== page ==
Cannes Film Festival 2014: Dispatch Two
By Jordan Cronk
David Cronenberg’s Maps to the Stars is in many ways a quintessential Cannes film. At a glance an outrageous send-up of Hollywood artificiality and indulgent celebrity lifestyles, it is, from another vantage, an indictment of our age of technology-enhanced entitlement and the commodification of identity. It’s star-studded event movie and subversive art-house film all at once. It simultaneously fulfills and deflates the inherent contradictions of glamorous film festivals such as Cannes, and does so with a gloriously macabre sense of humor. The irony is surely not lost on Cronenberg, who has of late been directly engaging with the infrastructure of mainstream cinema in the postmillennial era.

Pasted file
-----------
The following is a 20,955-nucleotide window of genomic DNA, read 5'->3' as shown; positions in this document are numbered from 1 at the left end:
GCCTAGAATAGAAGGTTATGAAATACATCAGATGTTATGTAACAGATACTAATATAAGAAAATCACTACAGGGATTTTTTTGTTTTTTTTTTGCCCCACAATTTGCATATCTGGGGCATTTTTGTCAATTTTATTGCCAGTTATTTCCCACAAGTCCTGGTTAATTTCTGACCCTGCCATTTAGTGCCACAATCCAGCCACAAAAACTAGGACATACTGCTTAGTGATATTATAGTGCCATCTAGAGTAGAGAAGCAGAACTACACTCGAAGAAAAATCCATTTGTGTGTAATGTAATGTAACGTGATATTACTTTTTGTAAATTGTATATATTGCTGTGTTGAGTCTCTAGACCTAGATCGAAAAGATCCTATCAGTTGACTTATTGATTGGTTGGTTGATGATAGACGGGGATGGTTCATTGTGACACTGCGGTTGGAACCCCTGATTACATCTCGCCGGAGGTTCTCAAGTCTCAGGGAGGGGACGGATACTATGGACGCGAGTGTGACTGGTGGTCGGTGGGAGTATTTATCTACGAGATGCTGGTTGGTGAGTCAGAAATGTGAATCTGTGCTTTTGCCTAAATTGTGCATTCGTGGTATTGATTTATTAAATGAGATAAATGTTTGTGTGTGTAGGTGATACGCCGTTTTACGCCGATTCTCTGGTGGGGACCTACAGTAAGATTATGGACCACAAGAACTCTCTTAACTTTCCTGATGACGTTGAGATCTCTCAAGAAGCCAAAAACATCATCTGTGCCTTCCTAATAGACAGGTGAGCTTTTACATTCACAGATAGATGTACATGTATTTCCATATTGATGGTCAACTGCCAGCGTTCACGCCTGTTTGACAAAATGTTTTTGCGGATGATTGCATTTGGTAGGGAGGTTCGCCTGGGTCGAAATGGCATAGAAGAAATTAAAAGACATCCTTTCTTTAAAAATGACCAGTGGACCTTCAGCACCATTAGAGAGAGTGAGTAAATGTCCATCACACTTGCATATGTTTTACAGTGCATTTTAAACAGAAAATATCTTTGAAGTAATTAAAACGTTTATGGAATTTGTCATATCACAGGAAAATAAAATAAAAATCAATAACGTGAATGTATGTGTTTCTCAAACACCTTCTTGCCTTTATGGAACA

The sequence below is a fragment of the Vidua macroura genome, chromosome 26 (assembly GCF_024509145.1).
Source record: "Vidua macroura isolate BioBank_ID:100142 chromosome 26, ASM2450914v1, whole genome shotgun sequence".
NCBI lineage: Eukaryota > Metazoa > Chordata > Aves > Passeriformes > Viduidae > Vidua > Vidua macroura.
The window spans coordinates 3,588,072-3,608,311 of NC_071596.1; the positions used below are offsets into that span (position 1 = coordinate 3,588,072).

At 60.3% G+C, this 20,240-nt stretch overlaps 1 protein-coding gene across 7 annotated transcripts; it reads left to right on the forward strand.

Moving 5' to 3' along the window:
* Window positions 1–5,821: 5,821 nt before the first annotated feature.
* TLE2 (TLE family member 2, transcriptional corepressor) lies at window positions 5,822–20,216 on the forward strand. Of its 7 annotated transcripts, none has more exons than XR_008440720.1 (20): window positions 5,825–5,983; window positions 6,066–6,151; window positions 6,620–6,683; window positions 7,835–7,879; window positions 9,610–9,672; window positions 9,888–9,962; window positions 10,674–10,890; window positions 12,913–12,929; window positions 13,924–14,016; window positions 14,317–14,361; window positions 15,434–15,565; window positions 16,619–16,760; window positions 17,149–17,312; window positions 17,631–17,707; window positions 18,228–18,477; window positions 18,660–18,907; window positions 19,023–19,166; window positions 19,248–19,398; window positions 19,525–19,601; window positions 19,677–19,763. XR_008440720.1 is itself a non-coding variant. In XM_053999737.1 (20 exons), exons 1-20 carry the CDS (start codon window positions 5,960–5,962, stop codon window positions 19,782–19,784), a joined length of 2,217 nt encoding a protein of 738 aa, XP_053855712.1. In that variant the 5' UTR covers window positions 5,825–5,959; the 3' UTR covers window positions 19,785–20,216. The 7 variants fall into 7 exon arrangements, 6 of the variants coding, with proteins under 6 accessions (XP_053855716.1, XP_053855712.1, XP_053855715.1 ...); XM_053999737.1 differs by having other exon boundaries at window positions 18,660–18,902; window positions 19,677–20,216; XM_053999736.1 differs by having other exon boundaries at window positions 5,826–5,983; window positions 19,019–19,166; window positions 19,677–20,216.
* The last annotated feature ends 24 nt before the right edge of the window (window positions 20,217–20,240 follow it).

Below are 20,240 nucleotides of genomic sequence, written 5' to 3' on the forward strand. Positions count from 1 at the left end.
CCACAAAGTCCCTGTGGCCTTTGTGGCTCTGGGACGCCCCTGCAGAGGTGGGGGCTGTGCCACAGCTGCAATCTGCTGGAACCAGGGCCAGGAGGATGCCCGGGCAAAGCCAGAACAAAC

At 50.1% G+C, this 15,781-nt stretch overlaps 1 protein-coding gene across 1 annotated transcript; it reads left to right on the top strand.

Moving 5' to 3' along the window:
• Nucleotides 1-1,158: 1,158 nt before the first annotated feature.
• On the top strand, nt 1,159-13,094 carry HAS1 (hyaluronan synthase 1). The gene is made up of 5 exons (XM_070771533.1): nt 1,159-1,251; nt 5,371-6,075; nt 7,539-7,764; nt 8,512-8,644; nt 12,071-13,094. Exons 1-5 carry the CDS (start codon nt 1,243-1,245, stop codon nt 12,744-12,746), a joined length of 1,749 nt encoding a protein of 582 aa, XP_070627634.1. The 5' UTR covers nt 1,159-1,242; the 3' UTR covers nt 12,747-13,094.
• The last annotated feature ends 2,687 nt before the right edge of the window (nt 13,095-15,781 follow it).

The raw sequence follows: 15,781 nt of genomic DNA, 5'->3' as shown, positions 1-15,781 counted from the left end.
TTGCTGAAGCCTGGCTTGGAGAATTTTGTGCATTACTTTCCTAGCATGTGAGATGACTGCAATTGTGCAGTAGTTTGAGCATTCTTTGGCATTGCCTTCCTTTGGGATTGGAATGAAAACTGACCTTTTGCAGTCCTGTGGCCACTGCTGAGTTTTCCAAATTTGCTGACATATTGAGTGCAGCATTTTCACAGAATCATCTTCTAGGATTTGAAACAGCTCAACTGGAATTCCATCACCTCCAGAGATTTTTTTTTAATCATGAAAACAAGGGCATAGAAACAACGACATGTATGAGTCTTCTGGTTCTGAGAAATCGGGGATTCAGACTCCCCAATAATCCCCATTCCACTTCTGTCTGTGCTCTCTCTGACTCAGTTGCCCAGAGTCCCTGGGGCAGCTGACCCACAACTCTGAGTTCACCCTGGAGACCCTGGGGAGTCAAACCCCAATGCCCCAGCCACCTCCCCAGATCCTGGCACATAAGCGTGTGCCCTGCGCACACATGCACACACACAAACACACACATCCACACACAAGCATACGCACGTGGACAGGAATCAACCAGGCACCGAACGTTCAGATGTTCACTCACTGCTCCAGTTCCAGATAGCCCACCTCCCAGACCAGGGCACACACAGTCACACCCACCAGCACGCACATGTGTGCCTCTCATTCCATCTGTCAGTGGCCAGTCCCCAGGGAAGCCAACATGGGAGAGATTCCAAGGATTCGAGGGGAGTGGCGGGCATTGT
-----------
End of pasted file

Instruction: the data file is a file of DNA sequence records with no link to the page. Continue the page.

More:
Maps to the Stars is no more beholden to the perspective of its screenwriter, Hollywood satirist Bruce Wagner, than A Dangerous Method was to Christopher Hampton’s prestige preoccupations or Eastern Promises was to Steven Knight’s televisual brand of storytelling. This is lurid, frankly ludicrous material, which Cronenberg excavates for situational salaciousness and topical provocation, conceiving a vividly heightened (though not inaccurate) impression of contemporary Los Angeles; this is a city fueled by pleasures of the flesh and hampered by the inadequacy of the human vessel to maintain its own autonomy. Following Cosmopolis, another vision of an urban landscape on the brink of apocalypse, this is further evidence of Cronenberg’s position on our simultaneously operative and vacant times: fascinated by mass media’s cyclic corrosion but also frightened of its accumulating influence, these films bear witness to an inexorable push toward extinction we may have inadvertently set in motion.